Fig. S7. Influence of the initial pH of the solution on formation of MIL-53(Al) around Al NCs.

Fig. S8. Time-dependent UV-Vis extinction spectrum of the reaction mixture during MIL-53(Al) shell formation around Al NCs.

Fig. S9. The role of organic linker on establishing MOF shell during hydrothermal dissolution of Al NC.

Fig. S10. Influence of sodium acetate on MOF formation progress.

Fig. S11. Pore size distribution of MIL-53(Al) shell layer around Al NC core.

Fig. S12. Spectrum of the light source used for photocatalysis and optical characterization of Al NC@MIL-53(Al) on γ-Al2O3 support.

Fig. S13. Product selectivity for thermally driven rWGS.

Fig. S14. Applying the dissolution-and-growth approach to Al NCs in a solution of 1,4-NDC.

Fig. S15. Applying the dissolution-and-growth approach to Al NCs in a solution of H3BTC.

Fig. S16. Enhanced stability of Al NC in water through rational MOF coating.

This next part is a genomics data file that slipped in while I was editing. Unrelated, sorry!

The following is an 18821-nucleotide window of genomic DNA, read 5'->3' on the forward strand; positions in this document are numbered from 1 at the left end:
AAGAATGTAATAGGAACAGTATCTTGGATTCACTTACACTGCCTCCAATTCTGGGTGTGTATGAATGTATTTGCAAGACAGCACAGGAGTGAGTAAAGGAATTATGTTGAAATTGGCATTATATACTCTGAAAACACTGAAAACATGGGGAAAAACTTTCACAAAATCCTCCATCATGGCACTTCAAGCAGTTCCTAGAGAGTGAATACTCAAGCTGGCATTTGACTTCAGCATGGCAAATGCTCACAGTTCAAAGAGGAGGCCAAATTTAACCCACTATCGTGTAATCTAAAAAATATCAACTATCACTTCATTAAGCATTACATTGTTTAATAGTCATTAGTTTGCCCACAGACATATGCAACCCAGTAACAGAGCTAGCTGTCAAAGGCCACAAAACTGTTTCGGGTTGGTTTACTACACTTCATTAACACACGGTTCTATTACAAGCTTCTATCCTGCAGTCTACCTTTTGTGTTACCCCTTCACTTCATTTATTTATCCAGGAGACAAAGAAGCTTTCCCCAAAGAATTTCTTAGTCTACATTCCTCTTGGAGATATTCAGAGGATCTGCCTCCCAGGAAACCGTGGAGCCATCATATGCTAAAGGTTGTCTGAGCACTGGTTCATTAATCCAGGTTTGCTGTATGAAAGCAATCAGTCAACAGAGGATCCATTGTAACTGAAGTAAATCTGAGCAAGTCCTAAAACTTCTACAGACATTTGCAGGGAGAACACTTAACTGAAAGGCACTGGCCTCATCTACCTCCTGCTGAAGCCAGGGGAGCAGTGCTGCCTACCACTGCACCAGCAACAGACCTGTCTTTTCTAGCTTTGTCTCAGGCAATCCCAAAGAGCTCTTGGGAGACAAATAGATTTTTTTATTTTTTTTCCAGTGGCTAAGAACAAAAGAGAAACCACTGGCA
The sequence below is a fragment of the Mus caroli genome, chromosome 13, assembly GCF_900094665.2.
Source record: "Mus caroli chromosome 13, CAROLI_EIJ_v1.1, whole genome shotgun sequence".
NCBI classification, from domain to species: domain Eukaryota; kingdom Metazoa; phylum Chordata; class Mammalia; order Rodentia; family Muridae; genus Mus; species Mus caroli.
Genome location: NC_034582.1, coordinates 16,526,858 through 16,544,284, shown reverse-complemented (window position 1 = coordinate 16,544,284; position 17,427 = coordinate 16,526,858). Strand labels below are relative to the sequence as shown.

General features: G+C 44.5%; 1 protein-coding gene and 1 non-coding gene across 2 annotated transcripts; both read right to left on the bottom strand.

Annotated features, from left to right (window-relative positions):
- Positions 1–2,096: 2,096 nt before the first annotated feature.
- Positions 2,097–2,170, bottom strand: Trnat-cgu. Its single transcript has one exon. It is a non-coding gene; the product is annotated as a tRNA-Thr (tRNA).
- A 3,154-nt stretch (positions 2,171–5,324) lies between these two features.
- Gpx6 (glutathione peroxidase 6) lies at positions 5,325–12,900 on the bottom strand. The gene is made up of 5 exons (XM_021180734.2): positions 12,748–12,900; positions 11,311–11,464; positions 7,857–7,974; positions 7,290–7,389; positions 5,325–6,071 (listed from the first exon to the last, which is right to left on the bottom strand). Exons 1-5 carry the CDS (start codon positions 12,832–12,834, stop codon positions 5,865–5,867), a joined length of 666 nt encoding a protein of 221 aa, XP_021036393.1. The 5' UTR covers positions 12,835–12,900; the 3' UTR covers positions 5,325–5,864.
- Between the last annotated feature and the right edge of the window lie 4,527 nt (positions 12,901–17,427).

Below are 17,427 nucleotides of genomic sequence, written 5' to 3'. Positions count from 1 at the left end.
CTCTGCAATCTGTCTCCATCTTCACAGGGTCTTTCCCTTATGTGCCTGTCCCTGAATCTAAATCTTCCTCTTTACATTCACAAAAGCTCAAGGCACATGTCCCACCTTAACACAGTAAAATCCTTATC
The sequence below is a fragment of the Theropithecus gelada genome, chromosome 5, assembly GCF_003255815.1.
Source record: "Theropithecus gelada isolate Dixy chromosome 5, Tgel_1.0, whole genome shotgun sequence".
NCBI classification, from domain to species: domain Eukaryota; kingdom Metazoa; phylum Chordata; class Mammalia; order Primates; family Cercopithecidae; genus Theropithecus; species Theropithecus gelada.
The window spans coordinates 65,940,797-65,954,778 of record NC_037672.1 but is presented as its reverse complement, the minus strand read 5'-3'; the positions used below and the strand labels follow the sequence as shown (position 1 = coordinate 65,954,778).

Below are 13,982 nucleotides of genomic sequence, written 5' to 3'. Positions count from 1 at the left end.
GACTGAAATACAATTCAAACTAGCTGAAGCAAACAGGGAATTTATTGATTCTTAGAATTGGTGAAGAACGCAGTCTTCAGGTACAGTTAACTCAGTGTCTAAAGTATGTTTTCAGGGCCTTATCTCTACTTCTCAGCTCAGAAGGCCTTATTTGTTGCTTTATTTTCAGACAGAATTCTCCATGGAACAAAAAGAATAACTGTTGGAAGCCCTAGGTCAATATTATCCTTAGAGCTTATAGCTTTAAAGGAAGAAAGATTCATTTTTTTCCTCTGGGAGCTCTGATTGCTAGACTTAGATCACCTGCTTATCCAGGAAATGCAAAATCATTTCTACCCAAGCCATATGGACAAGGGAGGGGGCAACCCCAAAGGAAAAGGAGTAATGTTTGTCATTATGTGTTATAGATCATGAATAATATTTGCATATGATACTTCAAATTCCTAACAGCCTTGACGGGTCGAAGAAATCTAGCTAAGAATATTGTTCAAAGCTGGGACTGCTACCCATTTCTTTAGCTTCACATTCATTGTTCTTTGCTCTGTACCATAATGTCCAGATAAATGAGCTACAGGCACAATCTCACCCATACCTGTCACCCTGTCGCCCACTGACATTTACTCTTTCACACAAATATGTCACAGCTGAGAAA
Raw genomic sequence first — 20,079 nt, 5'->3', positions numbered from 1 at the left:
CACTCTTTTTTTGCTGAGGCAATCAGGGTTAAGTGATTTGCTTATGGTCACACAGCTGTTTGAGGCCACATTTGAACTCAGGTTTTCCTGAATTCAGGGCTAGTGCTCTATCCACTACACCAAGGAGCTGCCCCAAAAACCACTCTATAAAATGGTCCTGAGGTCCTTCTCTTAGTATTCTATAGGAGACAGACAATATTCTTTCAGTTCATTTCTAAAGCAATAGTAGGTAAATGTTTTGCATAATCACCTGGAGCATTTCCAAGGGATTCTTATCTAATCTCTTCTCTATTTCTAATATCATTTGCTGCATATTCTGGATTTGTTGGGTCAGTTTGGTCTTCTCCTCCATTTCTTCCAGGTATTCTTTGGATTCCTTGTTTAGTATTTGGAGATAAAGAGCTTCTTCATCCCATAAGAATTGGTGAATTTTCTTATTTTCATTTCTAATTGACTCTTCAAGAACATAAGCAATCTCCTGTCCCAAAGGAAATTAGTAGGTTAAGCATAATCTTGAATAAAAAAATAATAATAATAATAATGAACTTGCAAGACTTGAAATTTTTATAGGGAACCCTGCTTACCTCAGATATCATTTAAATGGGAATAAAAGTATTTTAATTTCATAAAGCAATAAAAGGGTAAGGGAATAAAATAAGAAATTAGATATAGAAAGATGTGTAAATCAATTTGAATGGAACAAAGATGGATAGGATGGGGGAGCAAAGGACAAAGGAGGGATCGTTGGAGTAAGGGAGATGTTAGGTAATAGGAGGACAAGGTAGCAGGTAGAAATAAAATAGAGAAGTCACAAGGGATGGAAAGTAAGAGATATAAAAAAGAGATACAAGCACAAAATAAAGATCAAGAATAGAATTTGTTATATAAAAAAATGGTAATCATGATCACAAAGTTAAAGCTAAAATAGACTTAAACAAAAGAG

Fig. S17. Coupling catalytically active TM nanoparticle islands to the Al@MOF hybrid for future photocatalytic applications.

Movie S1. 3D reconstruction of Al NC@MIL-53(Al) particle morphology using electron tomography.

References (4345)

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REFERENCES AND NOTES

Acknowledgments: Funding: We acknowledge the Welch Foundation (grant no. C-1220 to N.J.H.), the Air Force Office of Scientific Research (grant no. FA9550-15-1-0022), and the Defense Threat Reduction Agency (grant no. HDTRA 1-16-1-0042) for financial support. D.W. would like to acknowledge the Rice Chemistry department for support. D.F.S. would like to acknowledge the NSF Graduate Research Fellowship Program under grant no. 1450681. Author contributions: H.R. and N.J.H. devised and developed the research. H.R. and D.W. performed the synthesis. H.R., D.W., D.F.S., C.J., S.T., and L.Z. contributed to material characterization. H.R. performed BET measurements and photocatalytic experiments and analyzed the data. M.Z., performed the FDTD simulation of dark-field measurements. H.R., N.J.H., and P.N. wrote the manuscript. All authors contributed to general discussions and edited and reviewed the manuscript. Competing interests: The authors declare that they have no competing interests. Data and materials availability: All data needed to evaluate the conclusions in the paper are present in the paper and/or the Supplementary Materials. Additional data related to this paper may be requested from the authors. Correspondence and requests for materials should be addressed to N.J.H.